Well, they strain at gnats:

. . . we will explore adaptive interactions between these two behaviors in evolutionarily ancient molecules. The project aims to show that cooperation (rather than mere competition) and interpretation (which is inherently purposeful) may together have been intrinsic to the emergence of life.

Again, what does it mean to say that “interpretation is inherently purposeful”? Is that the job of theologian Southgate to get his $300,000 by pronouncing, “Cooperation means God did it”? And in what way would “interpretation”, which is a phenomenon of human mentality, have been “intrinsic to the emergence of life”?

So we see again an enormous waste of money, and a seemingly reputable scientist getting mired in the hinterlands of theology. It is beyond me how a researcher can participate in such a project, unless he’s either a believer or desperate for money.

The only good thing about this announcement is that Templeton pulls no punches in telling us why they don’t like modern evolutionary biology: it’s too naturalistic (no teleology) and too competitive (presumably between “selfish genes” or organisms themselves in ecology and evolution). And so they throw money at projects that attack these paradigms.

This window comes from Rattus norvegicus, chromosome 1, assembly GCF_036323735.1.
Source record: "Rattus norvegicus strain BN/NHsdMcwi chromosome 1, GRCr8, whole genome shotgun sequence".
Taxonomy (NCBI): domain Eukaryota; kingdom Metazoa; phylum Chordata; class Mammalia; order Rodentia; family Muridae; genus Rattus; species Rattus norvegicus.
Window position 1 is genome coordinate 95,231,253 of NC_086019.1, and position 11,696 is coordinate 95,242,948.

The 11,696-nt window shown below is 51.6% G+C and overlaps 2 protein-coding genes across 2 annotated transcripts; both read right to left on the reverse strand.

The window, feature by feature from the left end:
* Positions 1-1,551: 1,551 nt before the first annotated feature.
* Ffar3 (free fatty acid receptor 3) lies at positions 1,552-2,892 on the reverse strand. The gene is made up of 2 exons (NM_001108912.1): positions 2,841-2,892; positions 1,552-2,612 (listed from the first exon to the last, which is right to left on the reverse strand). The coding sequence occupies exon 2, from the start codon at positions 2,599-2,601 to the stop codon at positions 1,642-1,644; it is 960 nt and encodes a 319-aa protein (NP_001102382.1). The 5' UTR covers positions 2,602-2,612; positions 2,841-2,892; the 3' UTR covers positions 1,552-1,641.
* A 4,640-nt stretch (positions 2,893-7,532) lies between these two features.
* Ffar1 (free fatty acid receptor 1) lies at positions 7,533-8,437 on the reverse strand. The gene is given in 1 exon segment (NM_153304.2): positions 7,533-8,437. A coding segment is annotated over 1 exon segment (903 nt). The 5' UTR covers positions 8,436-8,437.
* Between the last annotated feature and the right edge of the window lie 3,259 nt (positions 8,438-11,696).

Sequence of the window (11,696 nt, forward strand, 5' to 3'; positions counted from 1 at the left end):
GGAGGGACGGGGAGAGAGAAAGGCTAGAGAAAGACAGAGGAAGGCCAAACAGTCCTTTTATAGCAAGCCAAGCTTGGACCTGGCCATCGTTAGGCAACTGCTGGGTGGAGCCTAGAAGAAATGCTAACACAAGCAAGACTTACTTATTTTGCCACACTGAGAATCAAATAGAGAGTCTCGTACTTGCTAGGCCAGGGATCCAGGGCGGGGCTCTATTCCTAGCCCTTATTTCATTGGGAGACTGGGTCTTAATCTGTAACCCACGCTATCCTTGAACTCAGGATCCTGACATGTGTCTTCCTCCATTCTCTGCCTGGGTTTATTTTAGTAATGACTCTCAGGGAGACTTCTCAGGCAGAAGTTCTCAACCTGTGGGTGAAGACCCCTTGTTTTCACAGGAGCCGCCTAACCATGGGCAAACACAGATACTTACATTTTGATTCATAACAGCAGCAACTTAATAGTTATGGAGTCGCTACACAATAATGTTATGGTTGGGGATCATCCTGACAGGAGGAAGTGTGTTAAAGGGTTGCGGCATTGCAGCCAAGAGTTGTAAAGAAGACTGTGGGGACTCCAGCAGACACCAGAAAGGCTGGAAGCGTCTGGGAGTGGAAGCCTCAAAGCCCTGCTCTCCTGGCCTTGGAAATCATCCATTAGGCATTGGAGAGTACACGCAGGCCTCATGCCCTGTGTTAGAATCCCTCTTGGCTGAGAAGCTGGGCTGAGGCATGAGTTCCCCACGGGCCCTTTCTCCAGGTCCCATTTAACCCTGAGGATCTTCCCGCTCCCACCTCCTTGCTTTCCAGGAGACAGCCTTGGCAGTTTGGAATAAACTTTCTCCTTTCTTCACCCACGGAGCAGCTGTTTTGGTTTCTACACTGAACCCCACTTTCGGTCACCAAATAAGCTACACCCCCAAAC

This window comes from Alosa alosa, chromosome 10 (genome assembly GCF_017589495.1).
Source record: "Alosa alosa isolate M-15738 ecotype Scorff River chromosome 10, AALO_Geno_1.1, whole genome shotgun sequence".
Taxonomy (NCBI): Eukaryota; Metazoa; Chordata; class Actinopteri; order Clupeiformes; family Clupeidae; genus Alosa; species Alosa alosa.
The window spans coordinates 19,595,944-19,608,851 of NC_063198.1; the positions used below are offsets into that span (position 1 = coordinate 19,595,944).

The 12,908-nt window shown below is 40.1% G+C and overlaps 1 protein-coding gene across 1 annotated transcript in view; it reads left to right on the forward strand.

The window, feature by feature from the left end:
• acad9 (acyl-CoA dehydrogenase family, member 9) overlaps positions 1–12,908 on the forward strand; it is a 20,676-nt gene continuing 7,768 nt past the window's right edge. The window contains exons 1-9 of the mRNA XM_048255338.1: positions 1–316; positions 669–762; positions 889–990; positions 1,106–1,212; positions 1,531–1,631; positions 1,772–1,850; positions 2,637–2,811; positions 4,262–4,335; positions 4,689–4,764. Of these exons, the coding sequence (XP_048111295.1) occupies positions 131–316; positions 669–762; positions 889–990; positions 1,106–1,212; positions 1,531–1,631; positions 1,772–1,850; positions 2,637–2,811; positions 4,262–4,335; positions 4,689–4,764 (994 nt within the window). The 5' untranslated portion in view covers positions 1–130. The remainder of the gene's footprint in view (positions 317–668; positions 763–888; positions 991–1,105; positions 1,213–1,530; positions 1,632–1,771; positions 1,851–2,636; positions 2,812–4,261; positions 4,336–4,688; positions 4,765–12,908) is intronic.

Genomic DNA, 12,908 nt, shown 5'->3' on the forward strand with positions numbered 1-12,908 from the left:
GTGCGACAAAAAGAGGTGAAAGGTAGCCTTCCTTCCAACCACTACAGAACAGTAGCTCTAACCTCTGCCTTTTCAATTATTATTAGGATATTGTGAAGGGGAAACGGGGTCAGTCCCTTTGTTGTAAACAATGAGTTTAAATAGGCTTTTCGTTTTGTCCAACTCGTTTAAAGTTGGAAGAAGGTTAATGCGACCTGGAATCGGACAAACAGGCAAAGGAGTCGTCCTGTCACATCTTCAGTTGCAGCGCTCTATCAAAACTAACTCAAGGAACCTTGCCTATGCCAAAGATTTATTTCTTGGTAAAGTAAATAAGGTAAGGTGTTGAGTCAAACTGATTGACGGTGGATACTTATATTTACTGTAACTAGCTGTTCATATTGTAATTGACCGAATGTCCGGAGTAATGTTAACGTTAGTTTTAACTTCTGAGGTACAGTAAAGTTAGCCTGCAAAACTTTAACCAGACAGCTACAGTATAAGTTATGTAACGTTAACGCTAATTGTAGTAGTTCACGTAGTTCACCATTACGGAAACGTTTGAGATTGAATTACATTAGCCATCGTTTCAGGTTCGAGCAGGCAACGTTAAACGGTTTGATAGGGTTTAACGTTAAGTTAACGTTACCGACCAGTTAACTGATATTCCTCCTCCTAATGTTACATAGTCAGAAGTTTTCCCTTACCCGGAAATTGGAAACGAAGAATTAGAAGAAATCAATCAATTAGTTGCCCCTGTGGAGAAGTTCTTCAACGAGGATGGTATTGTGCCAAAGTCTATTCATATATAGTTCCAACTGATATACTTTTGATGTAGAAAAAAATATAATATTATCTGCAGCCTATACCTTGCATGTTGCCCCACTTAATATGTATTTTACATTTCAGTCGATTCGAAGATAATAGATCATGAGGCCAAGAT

The thing is, we have no evidence against pure naturalism, and competition among genes and individuals is well documented. Of course “selfish” genes can produce cooperation, something that Dawkins has been at pains to emphasize given the misconstrual of his title “The Selfish Gene.” But that’s not enough for Templeton. They not only want to show cooperation (which is presumably why they fund people like David Sloan Wilson and Martin Nowak), but also that the cooperation comes from God. Sadly, there’s still no evidence for Templeton’s teleological God (remember, they once funded Intelligent Design projects for that reason), and so they throw good money after bad.